This is not to say parliamentary politics is meaningless. It has one meaning now: the replacement of democracy with a business plan for every human activity, every dream, every decency, every hope, every child born. [italics added]

This is the sheer mundanity of neo-liberalism in its quotidian form, the becoming-business of everything from the social sphere to the psyche itself–and the reason why bohemia, the sheer dream of an outside not determined by the capitalistic–is itself vitally necessary.  As Nina Power has pointed out recently, the very idea of higher education has been itself sidelined as a useless pursuit , “predicated on the idea that three years is a very long time, especially doing subjects that are a ‘waste’” [that is, the humanities and social sciences which have been decimated by the Osborne review].  But as Powers rightly notes, the raising of the pension age means 45 years of wage earning, compared to the mere three spent at college or university.  What a waste of time, eh?  But there is no outside to the business rationale in public discourse from which to argue that knowledge (not to mention art and culture) is valuable in and of itself. Yes, even for the plebs not attending the country’s upper echelon of universities.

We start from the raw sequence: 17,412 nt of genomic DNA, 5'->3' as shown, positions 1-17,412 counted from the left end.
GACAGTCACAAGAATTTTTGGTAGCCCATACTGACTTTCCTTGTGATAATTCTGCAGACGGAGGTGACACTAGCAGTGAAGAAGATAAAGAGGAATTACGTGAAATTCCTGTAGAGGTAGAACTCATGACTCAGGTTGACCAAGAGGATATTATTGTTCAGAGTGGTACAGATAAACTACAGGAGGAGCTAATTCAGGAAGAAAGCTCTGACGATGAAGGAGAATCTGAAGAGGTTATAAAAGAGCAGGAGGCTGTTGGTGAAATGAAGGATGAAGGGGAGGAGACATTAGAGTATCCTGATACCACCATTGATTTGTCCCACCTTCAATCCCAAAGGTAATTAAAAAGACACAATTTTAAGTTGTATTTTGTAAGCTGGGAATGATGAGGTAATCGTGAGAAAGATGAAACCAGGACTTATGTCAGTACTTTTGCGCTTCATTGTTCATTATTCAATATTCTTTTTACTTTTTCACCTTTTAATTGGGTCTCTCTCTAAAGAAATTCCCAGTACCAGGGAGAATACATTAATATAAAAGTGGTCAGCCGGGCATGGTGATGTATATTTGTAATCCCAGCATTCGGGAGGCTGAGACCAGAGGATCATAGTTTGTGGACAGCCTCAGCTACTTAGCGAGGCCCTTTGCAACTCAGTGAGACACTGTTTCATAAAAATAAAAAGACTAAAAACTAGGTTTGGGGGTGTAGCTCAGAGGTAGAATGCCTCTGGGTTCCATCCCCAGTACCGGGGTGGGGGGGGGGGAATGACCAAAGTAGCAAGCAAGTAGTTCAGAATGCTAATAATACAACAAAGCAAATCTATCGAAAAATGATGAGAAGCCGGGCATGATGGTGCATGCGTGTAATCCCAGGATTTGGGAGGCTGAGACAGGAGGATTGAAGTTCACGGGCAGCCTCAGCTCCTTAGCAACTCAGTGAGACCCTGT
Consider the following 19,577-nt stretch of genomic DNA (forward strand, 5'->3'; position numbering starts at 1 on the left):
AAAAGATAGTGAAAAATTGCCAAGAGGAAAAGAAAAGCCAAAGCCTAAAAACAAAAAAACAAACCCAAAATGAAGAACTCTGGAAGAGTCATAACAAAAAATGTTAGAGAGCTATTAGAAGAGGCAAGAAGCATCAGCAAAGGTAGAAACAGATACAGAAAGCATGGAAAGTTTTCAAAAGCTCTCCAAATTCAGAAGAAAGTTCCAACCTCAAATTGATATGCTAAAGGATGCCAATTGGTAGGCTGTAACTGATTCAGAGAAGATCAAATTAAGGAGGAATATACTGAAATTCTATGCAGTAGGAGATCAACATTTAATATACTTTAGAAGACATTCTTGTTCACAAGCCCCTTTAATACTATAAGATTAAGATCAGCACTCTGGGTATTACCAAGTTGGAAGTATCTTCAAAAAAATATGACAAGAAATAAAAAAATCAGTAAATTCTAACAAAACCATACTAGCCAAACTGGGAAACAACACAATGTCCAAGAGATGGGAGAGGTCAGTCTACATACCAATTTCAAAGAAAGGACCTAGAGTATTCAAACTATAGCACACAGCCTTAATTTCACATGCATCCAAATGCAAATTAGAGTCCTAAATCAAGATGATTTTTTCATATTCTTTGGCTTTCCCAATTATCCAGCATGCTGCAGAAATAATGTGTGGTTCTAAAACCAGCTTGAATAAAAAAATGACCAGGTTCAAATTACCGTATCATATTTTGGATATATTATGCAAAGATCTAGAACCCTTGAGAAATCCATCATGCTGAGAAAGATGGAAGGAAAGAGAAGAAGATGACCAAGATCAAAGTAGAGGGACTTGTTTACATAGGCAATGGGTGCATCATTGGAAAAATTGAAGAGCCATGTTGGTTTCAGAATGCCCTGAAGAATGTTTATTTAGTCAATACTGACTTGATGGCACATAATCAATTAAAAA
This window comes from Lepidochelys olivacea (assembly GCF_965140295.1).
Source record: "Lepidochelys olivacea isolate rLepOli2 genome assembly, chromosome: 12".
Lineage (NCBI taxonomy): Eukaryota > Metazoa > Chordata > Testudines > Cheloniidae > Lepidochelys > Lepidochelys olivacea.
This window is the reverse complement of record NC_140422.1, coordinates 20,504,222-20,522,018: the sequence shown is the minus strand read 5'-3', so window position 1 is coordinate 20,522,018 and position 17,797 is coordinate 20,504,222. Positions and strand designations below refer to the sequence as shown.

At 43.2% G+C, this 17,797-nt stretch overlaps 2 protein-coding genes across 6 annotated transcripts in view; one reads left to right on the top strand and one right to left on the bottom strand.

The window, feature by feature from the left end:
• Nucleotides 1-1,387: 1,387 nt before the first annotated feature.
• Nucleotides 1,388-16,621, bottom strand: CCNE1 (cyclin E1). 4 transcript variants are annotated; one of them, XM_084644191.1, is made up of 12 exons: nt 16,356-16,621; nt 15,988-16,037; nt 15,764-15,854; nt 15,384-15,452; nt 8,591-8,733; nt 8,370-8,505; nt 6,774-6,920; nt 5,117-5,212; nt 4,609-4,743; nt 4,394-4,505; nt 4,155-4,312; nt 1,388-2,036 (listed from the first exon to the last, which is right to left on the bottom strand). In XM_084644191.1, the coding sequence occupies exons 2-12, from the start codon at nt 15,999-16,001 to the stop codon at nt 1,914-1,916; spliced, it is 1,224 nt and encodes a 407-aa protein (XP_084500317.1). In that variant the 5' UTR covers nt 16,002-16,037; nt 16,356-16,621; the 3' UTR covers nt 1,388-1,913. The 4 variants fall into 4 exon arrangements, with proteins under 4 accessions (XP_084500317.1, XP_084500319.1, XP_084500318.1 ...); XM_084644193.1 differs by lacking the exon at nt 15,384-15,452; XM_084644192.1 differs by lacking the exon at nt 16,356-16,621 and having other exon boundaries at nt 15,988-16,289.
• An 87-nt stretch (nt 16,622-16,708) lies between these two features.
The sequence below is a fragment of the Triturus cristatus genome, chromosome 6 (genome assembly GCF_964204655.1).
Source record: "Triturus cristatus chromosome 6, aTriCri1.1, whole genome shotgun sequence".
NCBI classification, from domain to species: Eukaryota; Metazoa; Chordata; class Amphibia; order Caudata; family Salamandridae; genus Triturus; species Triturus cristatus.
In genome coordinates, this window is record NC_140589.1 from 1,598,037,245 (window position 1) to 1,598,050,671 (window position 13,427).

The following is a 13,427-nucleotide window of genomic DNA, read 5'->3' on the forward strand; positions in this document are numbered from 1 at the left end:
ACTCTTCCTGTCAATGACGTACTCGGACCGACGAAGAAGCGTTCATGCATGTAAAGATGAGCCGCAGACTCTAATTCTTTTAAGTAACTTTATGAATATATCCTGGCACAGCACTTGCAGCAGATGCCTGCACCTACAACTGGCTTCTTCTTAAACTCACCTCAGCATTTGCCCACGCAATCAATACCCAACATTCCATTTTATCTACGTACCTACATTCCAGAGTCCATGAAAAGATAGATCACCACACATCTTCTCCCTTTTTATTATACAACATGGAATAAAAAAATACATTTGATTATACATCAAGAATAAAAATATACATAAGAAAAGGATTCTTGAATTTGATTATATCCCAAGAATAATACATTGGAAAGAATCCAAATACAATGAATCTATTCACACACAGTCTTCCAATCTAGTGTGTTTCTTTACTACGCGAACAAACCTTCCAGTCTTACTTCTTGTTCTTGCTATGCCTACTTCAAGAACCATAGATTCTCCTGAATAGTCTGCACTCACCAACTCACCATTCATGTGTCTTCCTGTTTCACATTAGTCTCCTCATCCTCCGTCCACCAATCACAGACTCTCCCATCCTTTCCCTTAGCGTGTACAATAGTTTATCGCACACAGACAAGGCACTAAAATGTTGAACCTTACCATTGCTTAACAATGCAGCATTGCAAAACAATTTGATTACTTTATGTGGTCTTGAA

Yet as the UK struggles to come to terms with this dour new regime of misery, Pilger points out how blatantly untruthful the idea of false scarcity really is: